3 SOCIAL MEDIA DON’TS FOR WEDDING GUESTS
Being invited to someone’s wedding is an honour. Sometimes, we take this privilege for granted and act in less-than-desirable ways because of our social media practices. In this piece, we give you the three main social media pitfalls to avoid as a wedding guest.
Social media is a great tool for many purposes. It’s a lovely way of keeping in touch with old friends, and it’s very useful to make new friends too. We all now have an online journal of sorts that keeps all our mates and loved ones updated on our whereabouts and activities.
However, social media comes with its own set of pitfalls. Some of the guffaws may be forgotten and forgiven quickly – because, after all, who doesn’t put a foot wrong now and then? – but if you commit any of these classic mistakes with respect to someone’s wedding, then you’d had it because you will need to hear it from them your whole life.
So do us a favour and avoid these five social media pitfalls when you’ve been invited to someone’s wedding.
1. Don’t take a selfie with the invitation card
This sounds like the most natural thing to do, and yet it’s fraught with risk. You may think that taking a selfie with the invitation card and sharing it on your wall will make your friends feel special. But stop a second and consider: what if they chose not to invite some of your common friends? What if they had not yet informed some of your common friends and were waiting to tell them first-hand. No one will appreciate that situation.
To avoid this from happening, keep the big news under wraps at all times. Remember that it’s not your news to begin with, and that anything that the bride and groom have not yet made public is not for you to share.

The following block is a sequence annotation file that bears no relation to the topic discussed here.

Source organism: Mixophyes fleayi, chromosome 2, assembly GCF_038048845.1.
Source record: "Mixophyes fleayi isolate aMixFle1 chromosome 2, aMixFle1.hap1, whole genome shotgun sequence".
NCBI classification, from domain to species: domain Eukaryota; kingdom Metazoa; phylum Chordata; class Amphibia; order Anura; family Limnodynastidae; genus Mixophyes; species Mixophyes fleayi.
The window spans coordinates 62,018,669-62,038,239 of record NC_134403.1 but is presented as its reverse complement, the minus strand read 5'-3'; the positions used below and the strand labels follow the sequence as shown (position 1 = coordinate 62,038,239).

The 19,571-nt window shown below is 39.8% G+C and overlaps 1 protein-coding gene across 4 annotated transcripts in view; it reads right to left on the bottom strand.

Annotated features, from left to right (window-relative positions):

2. Don’t upload pictures of the bride trying out outfits
Picture this. The bride-to-be is trying outfit after outfit, and like any other loyal friend, you’re documenting her journey with pictures. And like any other modern ‘social’ person, you choose to ‘document’ it on Instagram or Twitter. In the end, the bride-to-be selects one of the many garments she has tried, but the catch is that the whole world now knows what she looks like on her wedding day.
How would you like to be walking down to the pulpit and not have anyone look back at you in curiosity? So just refrain from posting stuff on the internet and keep all the photos that you take in a personal scrapbook that the bride can decide what to do with.
3. Don’t send public messages to the couple before their wedding
It feels so innocuous. You dash off a question about the wedding to the couple on their social media page, and before you know it, you have a few hundred comments from people surprised at the news of the wedding.
It is not possible for people to invite everyone they know on social media, so they tend to keep big news like a wedding a secret until it happens. If you really need your questions answered, you’ve heard of email, haven’t you? Or better still, call up your friend and ask. If you don’t have his or her number, you’re probably not much of a friend anyway.
After three days of no cases of community-spread COVID-19, restrictions on weddings and school sports activities are set to be eased